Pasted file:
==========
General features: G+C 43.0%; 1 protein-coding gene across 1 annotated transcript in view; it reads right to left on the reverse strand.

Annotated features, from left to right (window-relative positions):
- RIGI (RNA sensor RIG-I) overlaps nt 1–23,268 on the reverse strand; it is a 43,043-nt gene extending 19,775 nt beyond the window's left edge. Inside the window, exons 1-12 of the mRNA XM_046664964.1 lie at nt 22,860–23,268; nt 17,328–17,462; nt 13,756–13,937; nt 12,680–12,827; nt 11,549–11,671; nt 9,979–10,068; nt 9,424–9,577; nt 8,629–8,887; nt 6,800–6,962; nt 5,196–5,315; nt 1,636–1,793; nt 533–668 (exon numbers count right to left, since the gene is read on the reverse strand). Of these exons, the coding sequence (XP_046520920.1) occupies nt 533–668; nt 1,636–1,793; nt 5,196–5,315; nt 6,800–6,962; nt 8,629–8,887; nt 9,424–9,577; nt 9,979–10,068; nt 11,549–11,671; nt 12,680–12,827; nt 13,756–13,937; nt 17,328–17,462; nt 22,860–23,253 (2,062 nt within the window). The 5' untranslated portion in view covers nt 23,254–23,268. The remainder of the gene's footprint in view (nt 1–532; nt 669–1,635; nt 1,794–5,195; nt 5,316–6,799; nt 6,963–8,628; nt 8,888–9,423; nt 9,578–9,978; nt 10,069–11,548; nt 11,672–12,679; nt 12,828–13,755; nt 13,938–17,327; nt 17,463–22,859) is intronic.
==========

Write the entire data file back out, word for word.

General features: G+C 43.0%; 1 protein-coding gene across 1 annotated transcript in view; it reads right to left on the reverse strand.

Annotated features, from left to right (window-relative positions):
- RIGI (RNA sensor RIG-I) overlaps nt 1–23,268 on the reverse strand; it is a 43,043-nt gene extending 19,775 nt beyond the window's left edge. Inside the window, exons 1-12 of the mRNA XM_046664964.1 lie at nt 22,860–23,268; nt 17,328–17,462; nt 13,756–13,937; nt 12,680–12,827; nt 11,549–11,671; nt 9,979–10,068; nt 9,424–9,577; nt 8,629–8,887; nt 6,800–6,962; nt 5,196–5,315; nt 1,636–1,793; nt 533–668 (exon numbers count right to left, since the gene is read on the reverse strand). Of these exons, the coding sequence (XP_046520920.1) occupies nt 533–668; nt 1,636–1,793; nt 5,196–5,315; nt 6,800–6,962; nt 8,629–8,887; nt 9,424–9,577; nt 9,979–10,068; nt 11,549–11,671; nt 12,680–12,827; nt 13,756–13,937; nt 17,328–17,462; nt 22,860–23,253 (2,062 nt within the window). The 5' untranslated portion in view covers nt 23,254–23,268. The remainder of the gene's footprint in view (nt 1–532; nt 669–1,635; nt 1,794–5,195; nt 5,316–6,799; nt 6,963–8,628; nt 8,888–9,423; nt 9,578–9,978; nt 10,069–11,548; nt 11,672–12,679; nt 12,828–13,755; nt 13,938–17,327; nt 17,463–22,859) is intronic.